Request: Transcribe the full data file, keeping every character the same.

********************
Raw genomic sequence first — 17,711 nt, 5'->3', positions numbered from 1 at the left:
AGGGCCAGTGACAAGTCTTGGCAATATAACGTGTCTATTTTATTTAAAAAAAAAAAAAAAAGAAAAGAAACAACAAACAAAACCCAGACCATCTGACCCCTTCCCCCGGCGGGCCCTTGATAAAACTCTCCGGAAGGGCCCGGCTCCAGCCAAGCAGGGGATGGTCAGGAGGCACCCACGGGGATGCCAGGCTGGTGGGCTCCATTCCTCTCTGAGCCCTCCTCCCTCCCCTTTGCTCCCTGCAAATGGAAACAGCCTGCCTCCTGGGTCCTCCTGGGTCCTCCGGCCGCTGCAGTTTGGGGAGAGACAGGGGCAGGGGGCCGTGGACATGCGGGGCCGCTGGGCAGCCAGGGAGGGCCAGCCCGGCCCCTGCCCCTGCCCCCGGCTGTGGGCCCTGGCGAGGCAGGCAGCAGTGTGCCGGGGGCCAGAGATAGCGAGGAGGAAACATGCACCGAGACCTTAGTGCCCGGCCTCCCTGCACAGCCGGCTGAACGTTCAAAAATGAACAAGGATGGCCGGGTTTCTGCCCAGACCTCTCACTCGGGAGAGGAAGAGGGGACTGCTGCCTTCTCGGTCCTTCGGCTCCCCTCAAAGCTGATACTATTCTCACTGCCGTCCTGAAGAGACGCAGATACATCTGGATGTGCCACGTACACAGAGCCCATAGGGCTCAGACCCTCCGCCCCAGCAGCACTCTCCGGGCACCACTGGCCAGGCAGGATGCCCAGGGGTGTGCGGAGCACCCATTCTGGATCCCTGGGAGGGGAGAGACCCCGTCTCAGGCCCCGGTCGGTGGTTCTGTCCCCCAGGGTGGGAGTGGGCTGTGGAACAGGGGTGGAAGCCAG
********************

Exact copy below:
Raw genomic sequence first — 17,711 nt, 5'->3', positions numbered from 1 at the left:
AGGGCCAGTGACAAGTCTTGGCAATATAACGTGTCTATTTTATTTAAAAAAAAAAAAAAAAGAAAAGAAACAACAAACAAAACCCAGACCATCTGACCCCTTCCCCCGGCGGGCCCTTGATAAAACTCTCCGGAAGGGCCCGGCTCCAGCCAAGCAGGGGATGGTCAGGAGGCACCCACGGGGATGCCAGGCTGGTGGGCTCCATTCCTCTCTGAGCCCTCCTCCCTCCCCTTTGCTCCCTGCAAATGGAAACAGCCTGCCTCCTGGGTCCTCCTGGGTCCTCCGGCCGCTGCAGTTTGGGGAGAGACAGGGGCAGGGGGCCGTGGACATGCGGGGCCGCTGGGCAGCCAGGGAGGGCCAGCCCGGCCCCTGCCCCTGCCCCCGGCTGTGGGCCCTGGCGAGGCAGGCAGCAGTGTGCCGGGGGCCAGAGATAGCGAGGAGGAAACATGCACCGAGACCTTAGTGCCCGGCCTCCCTGCACAGCCGGCTGAACGTTCAAAAATGAACAAGGATGGCCGGGTTTCTGCCCAGACCTCTCACTCGGGAGAGGAAGAGGGGACTGCTGCCTTCTCGGTCCTTCGGCTCCCCTCAAAGCTGATACTATTCTCACTGCCGTCCTGAAGAGACGCAGATACATCTGGATGTGCCACGTACACAGAGCCCATAGGGCTCAGACCCTCCGCCCCAGCAGCACTCTCCGGGCACCACTGGCCAGGCAGGATGCCCAGGGGTGTGCGGAGCACCCATTCTGGATCCCTGGGAGGGGAGAGACCCCGTCTCAGGCCCCGGTCGGTGGTTCTGTCCCCCAGGGTGGGAGTGGGCTGTGGAACAGGGGTGGAAGCCAG